"The industry is pleased that the Energy and Climate Change Committee is taking a detailed look at the way in which oil and gas drilling takes place in the UK," said Oil & Gas UK Chief Executive Officer Malcolm Webb. "It presents an excellent opportunity for us to respond to and correct the ill-informed comment and opinion emanating from numerous sources about our industry."
The UK's Energy and Climate Change Committee would not make a decision on the safety of offshore deepwater drilling until the end of year at the earliest.
The United States has already taken preliminary steps to consider a ban on BP drilling. Energy legislation passed by the House of Representatives Friday, known as the Consolidated Land, Energy and Aquatic Resources Act (Clear Act), includes an amendment blocking future drilling permits for BP.
The Senate is not considering the same restrictions for BP, although stricter regulations for the company could be included when the legislation eventually goes to final negotiations.
BP Takes Step Closer to Final Plug
BP is slated to start its static kill process as early as Monday night, where it injects mud into the Macondo well to permanently plug the leak. The mud will overpower pressure coming up from the oil and gas reservoir that Macondo drilled into, and then BP will use cement to plug the well from the top.
The process will finish later this month with the plugging of a relief well. BP has started installing steel casing in that well to prepare it for the injection of mud and cement.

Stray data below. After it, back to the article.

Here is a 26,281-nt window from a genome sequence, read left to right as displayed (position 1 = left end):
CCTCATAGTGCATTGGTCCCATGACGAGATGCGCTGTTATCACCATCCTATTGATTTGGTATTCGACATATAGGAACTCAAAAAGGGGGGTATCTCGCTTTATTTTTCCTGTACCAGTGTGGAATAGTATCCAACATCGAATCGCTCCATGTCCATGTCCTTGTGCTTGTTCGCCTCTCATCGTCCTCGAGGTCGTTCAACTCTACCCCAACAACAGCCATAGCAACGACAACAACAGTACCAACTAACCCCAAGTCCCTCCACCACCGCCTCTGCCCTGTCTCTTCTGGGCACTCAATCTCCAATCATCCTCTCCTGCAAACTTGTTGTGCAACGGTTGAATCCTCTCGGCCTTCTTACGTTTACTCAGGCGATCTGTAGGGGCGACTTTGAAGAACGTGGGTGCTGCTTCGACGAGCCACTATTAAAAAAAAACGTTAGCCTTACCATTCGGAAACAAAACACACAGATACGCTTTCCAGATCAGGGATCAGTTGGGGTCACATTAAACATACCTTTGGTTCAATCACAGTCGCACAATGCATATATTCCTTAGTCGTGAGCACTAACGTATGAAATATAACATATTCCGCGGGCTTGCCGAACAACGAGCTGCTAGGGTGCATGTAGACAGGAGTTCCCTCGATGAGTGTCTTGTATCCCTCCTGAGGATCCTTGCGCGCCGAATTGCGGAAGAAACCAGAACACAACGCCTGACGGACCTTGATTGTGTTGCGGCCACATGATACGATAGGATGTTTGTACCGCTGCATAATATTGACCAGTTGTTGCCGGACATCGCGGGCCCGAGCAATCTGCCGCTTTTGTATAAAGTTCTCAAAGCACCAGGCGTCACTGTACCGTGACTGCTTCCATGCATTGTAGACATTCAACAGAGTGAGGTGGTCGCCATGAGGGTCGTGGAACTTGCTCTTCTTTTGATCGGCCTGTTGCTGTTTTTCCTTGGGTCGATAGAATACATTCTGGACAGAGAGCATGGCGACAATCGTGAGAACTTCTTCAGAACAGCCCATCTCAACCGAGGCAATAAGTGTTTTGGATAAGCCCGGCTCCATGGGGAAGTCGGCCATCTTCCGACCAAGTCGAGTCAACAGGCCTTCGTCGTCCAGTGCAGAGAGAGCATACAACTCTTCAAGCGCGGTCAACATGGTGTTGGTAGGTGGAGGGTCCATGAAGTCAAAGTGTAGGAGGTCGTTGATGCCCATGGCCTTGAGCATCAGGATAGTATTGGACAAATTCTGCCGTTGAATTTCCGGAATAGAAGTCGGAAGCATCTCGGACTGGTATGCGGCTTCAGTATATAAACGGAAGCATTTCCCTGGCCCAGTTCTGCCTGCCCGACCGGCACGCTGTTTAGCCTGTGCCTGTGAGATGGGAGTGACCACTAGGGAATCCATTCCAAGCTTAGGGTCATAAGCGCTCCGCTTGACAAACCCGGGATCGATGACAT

The U.S. government is also investigating BP's use of toxic chemical dispersants to break up the oil and contain the spill. Chairman of the House Energy and Environment Subcommittee Rep. Edward J. Markey, D-MA, accused BP of using more chemicals than the Coast Guard approved, though BP denies any wrongdoing.
"We have always worked hand-in-hand with the Coast Guard," BP spokesman Daren Beaudo said in an e-mailed statement to Bloomberg.
New CEO Robert Dudley, announced last week as Tony Hayward's successor, will have his hands full in the coming months to persuade U.S. officials that BP should be allowed to continue planned drilling projects in the Gulf of Mexico, which it has targeted for 25 of its 40 future production operations over the next five years.
While Dudley's appointment pleased Hayward critics, Money Morning contributor and energy expert Dr. Kent Moors informed readers of Dudley's roadblocks to success – based on personal experience meeting with Dudley.
"He delegates excessively, [and is] not a particularly good administrator or executive on details," said Moors. "He is primarily a strategist. Has little field experience – he looks at matters with the view of a director, not a program manager. He sees the big picture, but is lost in the details. Problems, of course, arise from the details – not the overall strategic policy."
News and Related Story Links:
- Money Morning News Archive:
- Money Morning:
Special Report: New CEO Dudley Isn't the Long-Term Answer at BP, Expert Says
- Financial Times:
Move to halt BP drilling off Libya
- Money Morning:
Money Morning Mailbag: U.S. Drilling Ban Could Be Permanent for BP
As Malta stays silent, Mediterranean states push to halt BP from drilling off-Libya
- The New York Times:
Oil Spill Creates Hard Choices for the EU
UK to review deepwater drilling
BP to Start Permanent Plugging of Damaged Gulf Well This Week